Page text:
So I will not be getting divorced then.

They are clamping down on this stuff like mad since the new prime minister came to power as it is now a conservative govt. One of their big issues is immigrants. Since membership in the EU means everyone can work in whatever country they want, and England has the strongest currency (or rather the only country not on the euro) everyone from eastern europe has moved here and is sending the money back home. All the same stuff everyone says about mexicans in the states but they are here legally in this case. Its a BIG issue for alot of people here. all the waiters and gas station attendants are polish. Doesn't bother me as the women are usually georgous and the guys have in my experience been pretty cool. But it aint jolly old England anymore. So the conservative govt needs to get results and they squeeze the non EU immigrants because its all they can do to keep their voters happy. as a result the law is constantly in flux and when this visa runs out (in 3 years) there is every chance they will have raised the limits and we will not get the next one.

Funny thing is, my mother is British and that does me no good at all. If I had applied for a UK passport before I was 18, then fine. Or if it was my father that was British then also fine. but not my mother with me past 18. Old victorian laws.

So to visit is easy, but actually living and working (legally) is an absolute pain in the ***.

And since we are not full UK citizens we have "no recourse to public funds". that means basically no tax credits. We get free health care and all that, but we pay full tax rate. For most people here they start at full tax rate and adjust it down based on how many kids you have, your income level, your education level, what you can afford, ect. Not for us. If I was a uk citizen I would make $4000 more per year at my current pay level.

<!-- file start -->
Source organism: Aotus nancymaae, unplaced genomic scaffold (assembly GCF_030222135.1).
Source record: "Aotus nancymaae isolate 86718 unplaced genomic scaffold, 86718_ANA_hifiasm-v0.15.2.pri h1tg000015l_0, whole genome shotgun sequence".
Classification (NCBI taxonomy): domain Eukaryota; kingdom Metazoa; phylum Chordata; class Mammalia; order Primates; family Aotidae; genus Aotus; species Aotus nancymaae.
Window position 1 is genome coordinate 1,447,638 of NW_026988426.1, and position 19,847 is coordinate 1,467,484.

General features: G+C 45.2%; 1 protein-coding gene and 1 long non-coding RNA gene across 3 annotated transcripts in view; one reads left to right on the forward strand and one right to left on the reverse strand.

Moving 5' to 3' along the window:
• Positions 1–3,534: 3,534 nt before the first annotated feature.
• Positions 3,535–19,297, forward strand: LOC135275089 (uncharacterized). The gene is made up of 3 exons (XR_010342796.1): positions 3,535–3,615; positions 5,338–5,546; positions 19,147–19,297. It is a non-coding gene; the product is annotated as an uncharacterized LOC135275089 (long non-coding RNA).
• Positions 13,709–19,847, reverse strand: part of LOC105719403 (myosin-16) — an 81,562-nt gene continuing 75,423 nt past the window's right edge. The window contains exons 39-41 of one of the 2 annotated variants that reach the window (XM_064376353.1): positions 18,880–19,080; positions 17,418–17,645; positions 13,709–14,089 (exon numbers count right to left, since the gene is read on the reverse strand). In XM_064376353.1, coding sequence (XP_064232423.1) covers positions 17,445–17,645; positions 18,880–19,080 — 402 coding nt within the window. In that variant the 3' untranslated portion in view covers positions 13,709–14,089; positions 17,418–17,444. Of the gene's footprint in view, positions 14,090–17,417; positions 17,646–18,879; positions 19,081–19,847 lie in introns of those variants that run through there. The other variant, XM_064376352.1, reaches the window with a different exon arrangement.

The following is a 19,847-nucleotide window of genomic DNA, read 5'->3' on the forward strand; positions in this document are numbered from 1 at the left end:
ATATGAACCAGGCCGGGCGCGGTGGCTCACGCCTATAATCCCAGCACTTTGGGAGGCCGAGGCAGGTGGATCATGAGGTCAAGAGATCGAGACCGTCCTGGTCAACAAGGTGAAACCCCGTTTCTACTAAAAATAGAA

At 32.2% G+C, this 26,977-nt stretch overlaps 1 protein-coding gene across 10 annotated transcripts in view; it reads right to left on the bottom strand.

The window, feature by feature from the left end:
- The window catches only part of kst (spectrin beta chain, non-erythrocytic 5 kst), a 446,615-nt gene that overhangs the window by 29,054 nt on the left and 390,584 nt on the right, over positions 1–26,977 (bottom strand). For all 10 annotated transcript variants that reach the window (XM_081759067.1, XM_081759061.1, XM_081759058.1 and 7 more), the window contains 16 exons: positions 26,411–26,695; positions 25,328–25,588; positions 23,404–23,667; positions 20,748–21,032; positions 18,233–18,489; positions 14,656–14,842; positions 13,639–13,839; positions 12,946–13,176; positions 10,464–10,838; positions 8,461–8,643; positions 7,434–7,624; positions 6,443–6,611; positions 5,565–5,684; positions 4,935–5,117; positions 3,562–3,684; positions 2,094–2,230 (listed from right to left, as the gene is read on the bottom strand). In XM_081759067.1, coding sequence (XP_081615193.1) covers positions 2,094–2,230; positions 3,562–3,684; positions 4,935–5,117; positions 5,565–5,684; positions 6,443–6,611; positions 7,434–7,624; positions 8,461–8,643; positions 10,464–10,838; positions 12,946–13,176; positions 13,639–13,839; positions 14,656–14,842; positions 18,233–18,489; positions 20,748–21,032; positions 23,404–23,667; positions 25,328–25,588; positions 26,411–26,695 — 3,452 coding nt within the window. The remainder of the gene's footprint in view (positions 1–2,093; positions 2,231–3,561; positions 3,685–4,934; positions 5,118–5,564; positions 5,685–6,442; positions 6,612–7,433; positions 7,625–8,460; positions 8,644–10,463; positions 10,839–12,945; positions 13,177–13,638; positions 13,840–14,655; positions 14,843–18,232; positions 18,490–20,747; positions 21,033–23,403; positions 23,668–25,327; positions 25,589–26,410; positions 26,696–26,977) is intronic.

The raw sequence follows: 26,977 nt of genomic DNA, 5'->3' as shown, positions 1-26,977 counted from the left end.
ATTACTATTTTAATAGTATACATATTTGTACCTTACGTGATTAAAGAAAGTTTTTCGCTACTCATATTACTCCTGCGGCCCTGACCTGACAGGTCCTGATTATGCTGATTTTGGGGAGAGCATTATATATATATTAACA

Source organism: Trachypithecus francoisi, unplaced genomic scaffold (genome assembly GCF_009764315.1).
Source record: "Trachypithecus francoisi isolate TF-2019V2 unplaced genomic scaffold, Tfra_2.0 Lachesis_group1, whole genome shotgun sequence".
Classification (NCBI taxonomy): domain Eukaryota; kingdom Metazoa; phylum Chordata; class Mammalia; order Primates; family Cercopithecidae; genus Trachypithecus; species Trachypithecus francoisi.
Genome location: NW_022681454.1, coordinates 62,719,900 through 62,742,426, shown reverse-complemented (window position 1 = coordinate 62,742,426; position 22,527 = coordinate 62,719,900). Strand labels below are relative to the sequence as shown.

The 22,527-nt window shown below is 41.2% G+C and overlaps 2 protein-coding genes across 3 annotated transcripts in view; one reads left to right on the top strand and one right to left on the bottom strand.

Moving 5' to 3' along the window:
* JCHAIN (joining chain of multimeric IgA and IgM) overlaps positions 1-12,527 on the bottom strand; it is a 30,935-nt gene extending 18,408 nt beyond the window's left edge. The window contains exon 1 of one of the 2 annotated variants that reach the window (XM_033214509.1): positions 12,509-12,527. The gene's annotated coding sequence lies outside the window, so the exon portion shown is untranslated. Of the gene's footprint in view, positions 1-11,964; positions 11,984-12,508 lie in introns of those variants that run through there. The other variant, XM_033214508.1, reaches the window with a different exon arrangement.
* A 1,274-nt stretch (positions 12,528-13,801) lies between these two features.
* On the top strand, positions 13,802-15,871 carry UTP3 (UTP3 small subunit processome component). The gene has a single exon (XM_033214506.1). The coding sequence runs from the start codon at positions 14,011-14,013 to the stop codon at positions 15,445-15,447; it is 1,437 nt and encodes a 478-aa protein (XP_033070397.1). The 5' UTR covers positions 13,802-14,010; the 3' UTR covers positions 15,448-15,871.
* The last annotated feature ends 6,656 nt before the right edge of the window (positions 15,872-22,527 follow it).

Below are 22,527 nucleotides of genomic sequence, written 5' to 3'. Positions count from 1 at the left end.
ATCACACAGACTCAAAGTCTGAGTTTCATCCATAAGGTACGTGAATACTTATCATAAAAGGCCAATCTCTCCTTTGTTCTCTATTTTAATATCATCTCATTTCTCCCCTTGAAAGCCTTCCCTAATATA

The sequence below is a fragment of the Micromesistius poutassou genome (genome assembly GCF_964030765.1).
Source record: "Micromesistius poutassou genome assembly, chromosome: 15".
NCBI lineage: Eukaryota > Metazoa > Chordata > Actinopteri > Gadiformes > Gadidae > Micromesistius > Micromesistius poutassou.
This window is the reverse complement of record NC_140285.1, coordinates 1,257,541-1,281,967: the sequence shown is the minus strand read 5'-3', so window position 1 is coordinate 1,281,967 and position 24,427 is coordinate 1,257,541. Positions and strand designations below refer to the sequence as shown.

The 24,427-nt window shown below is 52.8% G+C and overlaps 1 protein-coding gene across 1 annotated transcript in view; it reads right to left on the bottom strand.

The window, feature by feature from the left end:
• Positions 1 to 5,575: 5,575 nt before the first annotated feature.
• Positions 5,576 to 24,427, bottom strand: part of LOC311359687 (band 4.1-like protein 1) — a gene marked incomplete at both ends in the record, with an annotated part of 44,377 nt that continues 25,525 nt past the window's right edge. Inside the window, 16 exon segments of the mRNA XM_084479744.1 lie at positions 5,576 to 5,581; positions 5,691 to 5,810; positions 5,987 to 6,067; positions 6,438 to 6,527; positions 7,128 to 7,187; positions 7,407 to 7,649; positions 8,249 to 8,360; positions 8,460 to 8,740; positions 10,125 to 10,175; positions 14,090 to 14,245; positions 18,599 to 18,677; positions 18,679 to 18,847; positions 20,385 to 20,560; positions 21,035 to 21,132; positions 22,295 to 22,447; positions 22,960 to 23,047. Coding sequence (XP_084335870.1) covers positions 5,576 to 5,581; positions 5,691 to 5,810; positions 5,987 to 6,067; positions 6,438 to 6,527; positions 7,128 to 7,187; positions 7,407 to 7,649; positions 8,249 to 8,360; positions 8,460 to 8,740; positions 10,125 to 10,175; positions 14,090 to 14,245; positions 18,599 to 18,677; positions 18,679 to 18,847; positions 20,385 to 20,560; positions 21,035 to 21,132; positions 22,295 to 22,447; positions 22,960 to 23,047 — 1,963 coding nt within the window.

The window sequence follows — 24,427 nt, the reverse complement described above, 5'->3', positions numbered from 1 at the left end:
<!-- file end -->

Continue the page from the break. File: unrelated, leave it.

On the plus side I am only a 5 hour drive from the nurburgring. Its just about worth it.
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Old 05-22-2011, 04:37 PM   #33
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I'm interested in what it takes to live in the UK as well.

But Joe don't include Mexico in that easy to get into the US stuff. One of my Coworkers (She is now here Legally BTW) had every intention to do things the right way when she last flew into the United States from Mexico. She's a developer and previously was in SAP she wasn't coming here to steal a cheap job as a laborer, in fact after she left she finished her visit here she was going to be doing SAP work in Brazil. When she came in they asked what was the nature of her visit. She explained, and said she was coming for a vacation and expected to say about a few months with friends and family. Now lets consider shes not driving across the border shes flying in. This means tickets tend to have dates and arrangements have to be made. This is not a oh just turn around at and drive back home. She was told in stead of the few months she had planned she would have to leave in a few of days. (I don't recall the exact number but it was less than a week)